By Amy Grace Drinkwater
The extravagant 5,000-acre Highclere Castle estate is hosting a reunion of the beloved Downton Abbey characters, and you’re invited.
The film opens in 1927 with a letter making its way from London through the Yorkshire English countryside to servants of Downton Abbey, announcing the king and queen’s plan to stay at Lord Crawley’s manor.
The film, directed by “Sex and the City’s” Michael Engler, was highly anticipated by Downton fans and has already brought in $89.6 million in the box office gross since opening in theaters Sept. 20.
Engler presents the younger cast in an energetic wardrobe by abandoning the long and modest Victorian-era gowns in season one for sexier attire and showing off period headbands.
Lady Mary Talbot (Michelle Dockery) sporting a short, flapper-style bob, and Violet Crawley (Maggie Smith), the sarcastic and witty matriarch of the manor steal the spotlight as the audience’s favorite characters.
Wearing classic pearls, jewels and pastel silk Victorian era gowns, Violet and Isobel Crawley (Penelope Wilton) bicker in good nature, throughout the film. The disagree over arrangements during the royal visit and feuding family relations. The film makes evident Violet and Isobel’s now close friendship.
“Will you have enough clichés to get you through the visit?” Violet asks Isobel, over the concerns of the royal visit.
“If not, I’ll come to you,” Isobel spews back.
Suspense and excitement commence with the announcement of the royal visit, along with a community parade followed by a royal ball. At once, the shocked household is thrown into chaos as they prepare for the fancy occasion.
The camera jumps from the bustling of servants in the kitchen, including the audience’s favorite flirt Daisy Mason (Sophie McShera) and dreamy Andrew Parker (Michael C. Fox), to the relaxed luxury of the Crawley household, separating the two distinct classes, all while capturing the breath-taking scenes of the stately gardens and intricate architecture of Highclere castle.
Engler captures each character at their best during the film. Lady Mary leads as the overseer of the estate directing the royal plans and keeping the cast in check.
Rob James-Collier, playing Thomas Barrow, stars in the movie in a whole new light, redeeming his previous sinister character as a now reformed butler of the manor who’s discovering more about himself.
Mr. Carson (James Edward Carter) returns from his position as butler emeritus, willing to help out Lady Mary and take over for Barrow in the royal visit, which sparks a bit of drama.
A new character makes her way into Downton. Lady Bagshaw (Imelda Staunton) is a cousin of the Crawley’s who feuds with Violet throughout the planning for the royal visit. She appears snobbish and distrusting of others, but, more importantly, she holds the power of inheritance over the Crawley family as she’s the rightful heir.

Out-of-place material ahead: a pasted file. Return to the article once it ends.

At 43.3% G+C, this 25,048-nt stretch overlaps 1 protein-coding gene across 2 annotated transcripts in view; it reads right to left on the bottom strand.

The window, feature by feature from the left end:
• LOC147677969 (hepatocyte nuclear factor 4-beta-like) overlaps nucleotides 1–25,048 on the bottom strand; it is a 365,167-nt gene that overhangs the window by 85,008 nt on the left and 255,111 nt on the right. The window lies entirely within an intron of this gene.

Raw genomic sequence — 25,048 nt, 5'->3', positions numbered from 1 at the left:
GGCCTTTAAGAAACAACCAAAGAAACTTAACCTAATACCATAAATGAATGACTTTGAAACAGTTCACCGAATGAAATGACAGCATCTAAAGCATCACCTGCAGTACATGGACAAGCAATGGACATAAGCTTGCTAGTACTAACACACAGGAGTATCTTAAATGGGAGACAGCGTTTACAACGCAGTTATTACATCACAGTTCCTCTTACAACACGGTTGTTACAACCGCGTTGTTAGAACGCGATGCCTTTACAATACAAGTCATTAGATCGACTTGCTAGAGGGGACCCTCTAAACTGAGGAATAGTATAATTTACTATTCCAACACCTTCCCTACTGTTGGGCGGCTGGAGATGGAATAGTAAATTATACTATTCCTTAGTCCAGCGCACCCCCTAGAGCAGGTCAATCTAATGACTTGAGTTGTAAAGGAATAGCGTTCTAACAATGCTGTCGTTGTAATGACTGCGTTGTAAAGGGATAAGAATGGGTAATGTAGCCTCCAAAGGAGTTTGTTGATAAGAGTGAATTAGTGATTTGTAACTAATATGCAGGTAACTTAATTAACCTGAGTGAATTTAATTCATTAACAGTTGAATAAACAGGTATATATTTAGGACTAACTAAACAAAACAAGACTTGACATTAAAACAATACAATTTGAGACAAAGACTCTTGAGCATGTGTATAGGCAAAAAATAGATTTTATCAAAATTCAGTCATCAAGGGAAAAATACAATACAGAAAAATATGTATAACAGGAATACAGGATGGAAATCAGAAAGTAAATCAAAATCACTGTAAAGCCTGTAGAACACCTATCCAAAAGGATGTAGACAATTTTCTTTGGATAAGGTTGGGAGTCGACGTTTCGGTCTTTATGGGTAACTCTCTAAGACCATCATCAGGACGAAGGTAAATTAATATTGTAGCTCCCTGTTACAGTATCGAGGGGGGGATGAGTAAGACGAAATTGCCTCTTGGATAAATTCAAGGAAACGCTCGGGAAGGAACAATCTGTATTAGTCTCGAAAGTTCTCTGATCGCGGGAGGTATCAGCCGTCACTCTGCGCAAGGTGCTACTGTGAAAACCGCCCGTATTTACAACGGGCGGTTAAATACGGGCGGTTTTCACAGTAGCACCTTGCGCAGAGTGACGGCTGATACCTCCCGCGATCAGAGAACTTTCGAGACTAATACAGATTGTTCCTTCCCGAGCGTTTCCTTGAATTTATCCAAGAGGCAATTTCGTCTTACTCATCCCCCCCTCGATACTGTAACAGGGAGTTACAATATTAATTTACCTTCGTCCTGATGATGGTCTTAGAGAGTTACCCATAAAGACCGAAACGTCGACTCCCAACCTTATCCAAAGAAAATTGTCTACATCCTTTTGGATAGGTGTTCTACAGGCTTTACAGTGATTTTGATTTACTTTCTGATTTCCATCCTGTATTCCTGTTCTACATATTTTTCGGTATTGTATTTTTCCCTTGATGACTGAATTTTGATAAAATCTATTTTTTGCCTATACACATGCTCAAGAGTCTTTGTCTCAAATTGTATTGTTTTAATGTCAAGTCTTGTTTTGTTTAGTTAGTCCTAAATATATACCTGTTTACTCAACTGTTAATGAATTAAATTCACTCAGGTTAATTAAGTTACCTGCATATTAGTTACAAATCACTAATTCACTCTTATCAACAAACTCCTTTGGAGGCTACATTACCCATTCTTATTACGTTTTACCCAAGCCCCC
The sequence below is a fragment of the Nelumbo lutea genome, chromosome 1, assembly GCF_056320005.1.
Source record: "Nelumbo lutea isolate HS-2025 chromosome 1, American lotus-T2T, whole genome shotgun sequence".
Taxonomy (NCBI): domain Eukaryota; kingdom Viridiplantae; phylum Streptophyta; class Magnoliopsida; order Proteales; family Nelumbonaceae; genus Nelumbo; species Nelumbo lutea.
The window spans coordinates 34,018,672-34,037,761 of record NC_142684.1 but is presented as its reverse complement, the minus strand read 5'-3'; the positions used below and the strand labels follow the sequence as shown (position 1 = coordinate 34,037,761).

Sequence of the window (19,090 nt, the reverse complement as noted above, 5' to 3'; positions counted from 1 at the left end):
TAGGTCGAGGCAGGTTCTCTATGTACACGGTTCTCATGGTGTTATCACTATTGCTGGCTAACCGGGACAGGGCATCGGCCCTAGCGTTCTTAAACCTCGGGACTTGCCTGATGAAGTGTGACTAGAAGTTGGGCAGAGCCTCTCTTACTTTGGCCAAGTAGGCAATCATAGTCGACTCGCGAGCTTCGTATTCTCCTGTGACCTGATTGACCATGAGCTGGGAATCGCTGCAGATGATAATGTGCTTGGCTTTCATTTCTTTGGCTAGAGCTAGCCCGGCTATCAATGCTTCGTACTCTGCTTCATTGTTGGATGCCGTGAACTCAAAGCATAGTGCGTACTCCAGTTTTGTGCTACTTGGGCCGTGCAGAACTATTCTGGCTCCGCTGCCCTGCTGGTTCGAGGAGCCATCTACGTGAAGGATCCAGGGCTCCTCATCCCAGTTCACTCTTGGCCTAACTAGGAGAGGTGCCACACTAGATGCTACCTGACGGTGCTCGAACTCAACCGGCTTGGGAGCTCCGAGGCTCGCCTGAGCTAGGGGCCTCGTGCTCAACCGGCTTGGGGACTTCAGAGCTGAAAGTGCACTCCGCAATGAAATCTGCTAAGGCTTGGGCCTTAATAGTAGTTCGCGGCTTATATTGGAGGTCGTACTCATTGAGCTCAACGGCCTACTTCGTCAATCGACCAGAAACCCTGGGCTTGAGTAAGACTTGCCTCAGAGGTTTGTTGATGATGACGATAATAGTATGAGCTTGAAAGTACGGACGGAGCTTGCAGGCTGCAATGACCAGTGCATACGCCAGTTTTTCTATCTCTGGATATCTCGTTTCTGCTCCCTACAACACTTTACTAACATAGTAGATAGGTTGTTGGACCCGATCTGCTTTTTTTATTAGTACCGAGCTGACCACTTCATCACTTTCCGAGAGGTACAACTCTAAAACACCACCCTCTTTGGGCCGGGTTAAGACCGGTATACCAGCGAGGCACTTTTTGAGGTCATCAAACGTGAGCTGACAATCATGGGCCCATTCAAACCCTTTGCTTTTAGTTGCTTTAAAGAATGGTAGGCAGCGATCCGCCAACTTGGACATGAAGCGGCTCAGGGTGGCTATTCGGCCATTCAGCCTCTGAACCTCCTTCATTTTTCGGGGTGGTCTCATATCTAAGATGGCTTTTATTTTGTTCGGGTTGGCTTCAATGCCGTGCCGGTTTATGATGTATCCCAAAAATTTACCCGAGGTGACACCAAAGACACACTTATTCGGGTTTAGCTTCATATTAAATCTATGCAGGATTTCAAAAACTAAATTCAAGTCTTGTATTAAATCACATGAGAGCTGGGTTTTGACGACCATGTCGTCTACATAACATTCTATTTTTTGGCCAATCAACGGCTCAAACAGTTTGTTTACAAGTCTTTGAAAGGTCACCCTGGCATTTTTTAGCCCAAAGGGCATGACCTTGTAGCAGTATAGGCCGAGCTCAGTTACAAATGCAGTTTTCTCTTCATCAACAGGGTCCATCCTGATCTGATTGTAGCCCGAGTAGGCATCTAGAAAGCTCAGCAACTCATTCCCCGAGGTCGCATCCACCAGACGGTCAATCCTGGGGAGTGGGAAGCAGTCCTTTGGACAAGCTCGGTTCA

Repeatedly, Violet pokes her nose in her cousin’s affairs in the most proper way to get to the bottom of family business. The tables have now turned, and while Violet was once giving advice to Isobel, now Isobel is the one providing the wisdom.
Not to worry, for Enlger keeps the Downton fans on their toes as the drama unfolds with suspicions of a cheated inheritance.
Major Chetwode (Stephen Campbell Moore) pushes his way into the scene as a mysterious man with a possible interior motive, seeks out and discusses matters of the King’s visit with Tom Branson, the beloved late Sybil Branson’s husband, played by Allen Leech.
Branson is a politically conscious Irish man who returned to Downton Abbey at the end of the final season and is now in the auto business with Lady Mary’s husband, Henry Talbot.
Upon the arrival of the royal family, the royal staff takes over, bewildering the Downton staff. Everyone is under the spell of the royal family as they compete for their jobs.
Mr. Wilson (David Haig), as the King’s butler, is introduced into the servants’ quarters along with other royal staffers, which sparks a dispute between the confident butler and former footman Mr. Barrow and the softhearted Mr. and Mrs. Bates (Brendan Coyle and Joanne Froggatt), the servants at the head of the household.
It’s clear Carson is also not pleased with the abuse from the pompous royal staff. The prideful royal butler, stuck-up French chef and sassy head housekeeper dismiss the Downton servants from having any involvement upon the king and queen’s arrival.
Engler does an excellent job of spicing up the plot as the Downton staff devises a conniving plan to sabotage the royal staff efforts to impress their royal employers.
Meanwhile, inquiries about the rightful Crawley heir arise as forbidden romances, revealing status, class and sexual orientation, start to bloom.
Engler clearly wants the film to continue the Downton Abbey series on the big screen, since the ending of this film has the audience’s mind spinning with quetions, such as will the Crawleys decide to leave the estate? Thereby opening the possibility of another Downton Abbey film in the near future.
With a rating of 84 percent on Rotten Tomatoes and an audience score of 95 percent, this Carnival Production and Perfect World Pictures film excels with its visual appeal, sarcasm, wit and comedy, keeping Downton fans satisfied, but ready for more.
Contact Amy Grace Drinkwater at firstname.lastname@example.org